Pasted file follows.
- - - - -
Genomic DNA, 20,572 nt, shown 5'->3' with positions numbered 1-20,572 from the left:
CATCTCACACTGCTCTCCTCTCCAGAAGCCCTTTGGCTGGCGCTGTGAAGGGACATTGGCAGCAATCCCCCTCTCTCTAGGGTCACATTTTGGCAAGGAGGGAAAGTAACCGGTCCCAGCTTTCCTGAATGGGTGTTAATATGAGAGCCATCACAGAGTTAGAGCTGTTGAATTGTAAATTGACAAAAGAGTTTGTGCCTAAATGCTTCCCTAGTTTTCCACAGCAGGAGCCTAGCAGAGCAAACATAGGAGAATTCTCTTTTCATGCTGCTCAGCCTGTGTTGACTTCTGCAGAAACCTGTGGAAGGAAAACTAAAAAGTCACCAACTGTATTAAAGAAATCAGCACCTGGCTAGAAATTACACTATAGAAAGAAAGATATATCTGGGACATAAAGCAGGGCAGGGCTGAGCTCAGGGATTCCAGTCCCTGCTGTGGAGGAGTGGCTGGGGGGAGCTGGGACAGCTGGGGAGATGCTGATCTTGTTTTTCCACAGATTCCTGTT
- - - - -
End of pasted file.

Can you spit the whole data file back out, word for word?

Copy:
Genomic DNA, 20,572 nt, shown 5'->3' with positions numbered 1-20,572 from the left:
CATCTCACACTGCTCTCCTCTCCAGAAGCCCTTTGGCTGGCGCTGTGAAGGGACATTGGCAGCAATCCCCCTCTCTCTAGGGTCACATTTTGGCAAGGAGGGAAAGTAACCGGTCCCAGCTTTCCTGAATGGGTGTTAATATGAGAGCCATCACAGAGTTAGAGCTGTTGAATTGTAAATTGACAAAAGAGTTTGTGCCTAAATGCTTCCCTAGTTTTCCACAGCAGGAGCCTAGCAGAGCAAACATAGGAGAATTCTCTTTTCATGCTGCTCAGCCTGTGTTGACTTCTGCAGAAACCTGTGGAAGGAAAACTAAAAAGTCACCAACTGTATTAAAGAAATCAGCACCTGGCTAGAAATTACACTATAGAAAGAAAGATATATCTGGGACATAAAGCAGGGCAGGGCTGAGCTCAGGGATTCCAGTCCCTGCTGTGGAGGAGTGGCTGGGGGGAGCTGGGACAGCTGGGGAGATGCTGATCTTGTTTTTCCACAGATTCCTGTT